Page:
Document Detail


The impact of age, vitamin D(3) level, and incidental parathyroidectomy on postoperative hypocalcemia after total or near total thyroidectomy.
MedLine Citation:
PMID:  19324110     Owner:  NLM     Status:  MEDLINE    
Abstract/OtherAbstract:
BACKGROUND: Hypocalcemia caused by transient or definitive hypoparathyroidism is the most frequent complication after thyroidectomy. We aimed to compare the impact of incidental parathyroidectomy and serum vitamin D(3) level on postoperative hypocalcemia after total thyroidectomy (TT) or near total thyroidectomy (NTT). PATIENTS: Two hundred consecutive patients with nontoxic multinodular goiter treated by TT and NTT were included prospectively in the present study. Group 1 (n = 49) consisted of patients with a postoperative serum calcium level < or =8 mg/dL, and group 2 (n = 151) had a postoperative serum calcium level greater than 8 mg/dL. Patients were evaluated according to age, preoperative serum 25-hydroxy vitamin D (25-OHD) levels, postoperative serum calcium levels, incidental parathyroidectomy, and the type of thyroidectomy. RESULTS: Patients in group 1 (n = 49) were hypocalcemic, whereas patients in group 2 (n = 151) were normocalcemic. Preoperative serum 25-OHD levels in group 1 were significantly lower than in group 2 (P < .001). The incidence of hypoparathyroidism was significantly higher following TT (13.5%) than following NTT (2.5%) (P < .05). The risk for postoperative hypocalcemia was increased 25-fold for patients older than 50 years, 28-fold for patients with a preoperative serum 25-OHD level less than 15 ng/mL, and 71-fold for patients who underwent TT. Incidental parathyroidectomy did not have an impact on postoperative hypocalcemia. The highest risk of postoperative hypocalcemia was found in the patients with all of the above variables. CONCLUSIONS: Age, preoperative low serum 25-OHD, and TT are significantly associated with postoperative hypocalcemia. Patients with advanced age and low preoperative serum 25-OHD levels should be placed on calcium or vitamin D supplementation after TT to avoid postoperative hypocalcemia and decrease hospital stay.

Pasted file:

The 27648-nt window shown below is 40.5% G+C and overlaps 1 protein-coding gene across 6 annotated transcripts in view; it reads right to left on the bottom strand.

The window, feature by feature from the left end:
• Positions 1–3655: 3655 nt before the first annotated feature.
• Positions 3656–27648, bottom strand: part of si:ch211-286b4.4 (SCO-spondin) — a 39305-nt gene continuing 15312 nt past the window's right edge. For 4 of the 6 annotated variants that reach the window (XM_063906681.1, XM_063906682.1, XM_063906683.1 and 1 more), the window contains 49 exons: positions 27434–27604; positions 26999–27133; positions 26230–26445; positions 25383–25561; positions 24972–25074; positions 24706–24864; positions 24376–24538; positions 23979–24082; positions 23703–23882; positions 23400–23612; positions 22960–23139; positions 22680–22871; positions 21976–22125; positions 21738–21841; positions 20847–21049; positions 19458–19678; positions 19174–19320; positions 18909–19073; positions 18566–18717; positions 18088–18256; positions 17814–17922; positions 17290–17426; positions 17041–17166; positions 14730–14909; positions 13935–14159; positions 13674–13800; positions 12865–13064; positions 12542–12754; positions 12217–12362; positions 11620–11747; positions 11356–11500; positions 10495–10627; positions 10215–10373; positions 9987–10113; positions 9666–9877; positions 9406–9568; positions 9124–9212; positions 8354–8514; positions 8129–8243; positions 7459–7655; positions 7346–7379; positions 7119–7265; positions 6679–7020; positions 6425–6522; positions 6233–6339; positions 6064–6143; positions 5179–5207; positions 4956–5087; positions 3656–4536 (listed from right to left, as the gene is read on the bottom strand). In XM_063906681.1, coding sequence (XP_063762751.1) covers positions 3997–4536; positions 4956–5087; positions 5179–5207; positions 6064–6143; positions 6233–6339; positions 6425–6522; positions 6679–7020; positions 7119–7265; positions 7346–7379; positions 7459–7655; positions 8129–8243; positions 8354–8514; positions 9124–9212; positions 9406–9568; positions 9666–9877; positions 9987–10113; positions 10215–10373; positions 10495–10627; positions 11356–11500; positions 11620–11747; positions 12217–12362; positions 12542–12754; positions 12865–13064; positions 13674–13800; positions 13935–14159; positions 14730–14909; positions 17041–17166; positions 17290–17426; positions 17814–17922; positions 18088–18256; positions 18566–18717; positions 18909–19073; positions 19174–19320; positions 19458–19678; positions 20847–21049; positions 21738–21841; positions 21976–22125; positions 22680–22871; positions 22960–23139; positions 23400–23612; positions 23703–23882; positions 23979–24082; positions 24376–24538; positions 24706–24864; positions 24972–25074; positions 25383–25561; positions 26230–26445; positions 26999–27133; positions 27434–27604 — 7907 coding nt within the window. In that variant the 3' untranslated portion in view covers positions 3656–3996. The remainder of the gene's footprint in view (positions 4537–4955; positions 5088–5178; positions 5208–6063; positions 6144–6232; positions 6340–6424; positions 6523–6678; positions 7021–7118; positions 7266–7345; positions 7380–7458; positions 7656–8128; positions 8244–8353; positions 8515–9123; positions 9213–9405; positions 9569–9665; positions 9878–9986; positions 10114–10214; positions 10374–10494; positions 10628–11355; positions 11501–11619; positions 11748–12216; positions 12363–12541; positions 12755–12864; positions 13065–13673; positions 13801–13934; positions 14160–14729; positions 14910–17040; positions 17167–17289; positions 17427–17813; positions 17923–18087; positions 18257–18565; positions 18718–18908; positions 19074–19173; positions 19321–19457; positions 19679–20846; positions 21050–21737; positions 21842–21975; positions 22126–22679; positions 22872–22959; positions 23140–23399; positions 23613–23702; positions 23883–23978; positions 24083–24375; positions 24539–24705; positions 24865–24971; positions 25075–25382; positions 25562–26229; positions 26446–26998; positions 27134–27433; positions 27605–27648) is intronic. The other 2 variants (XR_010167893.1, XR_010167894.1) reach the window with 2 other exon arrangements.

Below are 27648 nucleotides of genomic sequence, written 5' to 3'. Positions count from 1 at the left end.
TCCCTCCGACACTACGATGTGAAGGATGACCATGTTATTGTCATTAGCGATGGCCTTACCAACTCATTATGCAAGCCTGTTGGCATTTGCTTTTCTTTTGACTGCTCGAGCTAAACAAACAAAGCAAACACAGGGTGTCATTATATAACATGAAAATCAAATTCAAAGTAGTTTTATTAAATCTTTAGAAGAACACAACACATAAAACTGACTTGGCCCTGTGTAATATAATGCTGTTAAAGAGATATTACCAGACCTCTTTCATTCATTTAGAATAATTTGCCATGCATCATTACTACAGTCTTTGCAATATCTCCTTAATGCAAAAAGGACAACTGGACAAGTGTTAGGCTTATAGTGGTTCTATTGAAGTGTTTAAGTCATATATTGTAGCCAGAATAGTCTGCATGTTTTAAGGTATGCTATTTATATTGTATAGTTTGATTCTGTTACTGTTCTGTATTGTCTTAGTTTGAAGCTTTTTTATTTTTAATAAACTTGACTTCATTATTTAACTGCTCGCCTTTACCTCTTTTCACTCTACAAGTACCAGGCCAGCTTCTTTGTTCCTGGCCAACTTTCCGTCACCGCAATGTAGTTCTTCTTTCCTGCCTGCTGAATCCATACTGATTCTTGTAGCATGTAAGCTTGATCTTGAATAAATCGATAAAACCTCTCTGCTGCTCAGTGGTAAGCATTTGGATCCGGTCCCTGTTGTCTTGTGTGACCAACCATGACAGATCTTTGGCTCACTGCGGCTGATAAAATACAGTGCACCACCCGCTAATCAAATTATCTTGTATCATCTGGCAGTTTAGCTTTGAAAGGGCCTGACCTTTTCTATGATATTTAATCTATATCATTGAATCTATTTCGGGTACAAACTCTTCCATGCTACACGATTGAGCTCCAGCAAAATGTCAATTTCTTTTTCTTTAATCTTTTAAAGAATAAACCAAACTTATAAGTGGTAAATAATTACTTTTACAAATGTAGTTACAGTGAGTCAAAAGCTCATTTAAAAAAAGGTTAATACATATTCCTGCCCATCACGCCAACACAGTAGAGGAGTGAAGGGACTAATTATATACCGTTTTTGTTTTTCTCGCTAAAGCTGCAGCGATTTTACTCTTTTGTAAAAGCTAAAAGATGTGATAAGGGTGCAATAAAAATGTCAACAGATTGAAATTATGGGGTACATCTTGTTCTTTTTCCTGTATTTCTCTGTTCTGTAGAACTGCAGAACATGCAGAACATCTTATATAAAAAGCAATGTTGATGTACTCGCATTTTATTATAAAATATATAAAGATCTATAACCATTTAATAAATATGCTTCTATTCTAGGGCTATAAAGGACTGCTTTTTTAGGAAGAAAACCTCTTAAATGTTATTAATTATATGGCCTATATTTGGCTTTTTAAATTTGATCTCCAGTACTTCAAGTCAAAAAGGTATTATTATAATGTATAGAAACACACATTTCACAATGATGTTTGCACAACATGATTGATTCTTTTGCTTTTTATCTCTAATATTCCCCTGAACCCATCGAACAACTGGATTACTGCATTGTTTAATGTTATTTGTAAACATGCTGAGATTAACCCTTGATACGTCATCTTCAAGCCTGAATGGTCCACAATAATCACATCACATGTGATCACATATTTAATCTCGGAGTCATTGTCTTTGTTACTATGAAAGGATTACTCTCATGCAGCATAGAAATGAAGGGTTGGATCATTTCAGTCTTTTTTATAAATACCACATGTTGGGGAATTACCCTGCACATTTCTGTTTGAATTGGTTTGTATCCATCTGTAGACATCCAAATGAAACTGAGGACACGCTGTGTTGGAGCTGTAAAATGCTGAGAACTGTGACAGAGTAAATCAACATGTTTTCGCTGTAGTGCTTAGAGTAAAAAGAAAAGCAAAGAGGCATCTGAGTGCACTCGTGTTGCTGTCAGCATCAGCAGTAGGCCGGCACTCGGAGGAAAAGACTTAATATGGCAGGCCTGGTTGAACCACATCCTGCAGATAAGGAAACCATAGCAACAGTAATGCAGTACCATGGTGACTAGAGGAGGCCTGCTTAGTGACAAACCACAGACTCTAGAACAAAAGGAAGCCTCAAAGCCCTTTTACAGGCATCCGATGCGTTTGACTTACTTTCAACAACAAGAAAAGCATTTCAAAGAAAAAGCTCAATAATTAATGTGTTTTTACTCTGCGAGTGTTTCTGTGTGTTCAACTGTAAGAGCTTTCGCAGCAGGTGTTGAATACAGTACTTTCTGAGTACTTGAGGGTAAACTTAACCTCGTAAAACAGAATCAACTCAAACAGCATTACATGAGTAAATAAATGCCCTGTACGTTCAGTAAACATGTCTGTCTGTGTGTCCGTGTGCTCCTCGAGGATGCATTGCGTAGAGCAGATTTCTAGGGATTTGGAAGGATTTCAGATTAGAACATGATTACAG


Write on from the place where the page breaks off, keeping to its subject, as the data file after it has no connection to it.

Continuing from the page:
Authors:
Yeşim Erbil; Umut Barbaros; Berna Temel; Umit Turkoglu; Halim Işsever; Alp Bozbora; Selçuk Ozarmağan; Serdar Tezelman
Publication Detail:
Type:  Journal Article    
Journal Detail:
Title:  American journal of surgery     Volume:  197     ISSN:  1879-1883     ISO Abbreviation:  Am. J. Surg.     Publication Date:  2009 Apr 
Date Detail:
Created Date:  2009-03-27     Completed Date:  2009-04-14     Revised Date:  2009-05-20    
Medline Journal Info:
Nlm Unique ID:  0370473     Medline TA:  Am J Surg     Country:  United States    
Other Details:
Languages:  eng     Pagination:  439-46     Citation Subset:  AIM; IM    
Affiliation:
Department of General Surgery, Istanbul University Istanbul Medical Faculty, Istanbul, Turkey. yerbil2003@yahoo.com
Export Citation:
APA/MLA Format     Download EndNote     Download BibTex
MeSH Terms
Descriptor/Qualifier:
Adolescent
Adult
Aged
Cholecalciferol / blood
Female
Goiter / surgery*
Humans
Hypocalcemia / etiology*
Hypoparathyroidism / blood,  etiology
Male
Medical Errors*
Middle Aged
Parathyroidectomy / adverse effects*
Thyroidectomy / adverse effects*
Young Adult
Chemical
Reg. No./Substance:
67-97-0/Cholecalciferol

From MEDLINE®/PubMed®, a database of the U.S. National Library of Medicine


Previous Document:  The correlation of the D-dimer test and biphasic computed tomography with mesenteric computed tomogr...
Next Document:  Lost in translation: unfolding medical students' misconceptions of how to perform a clinical digital...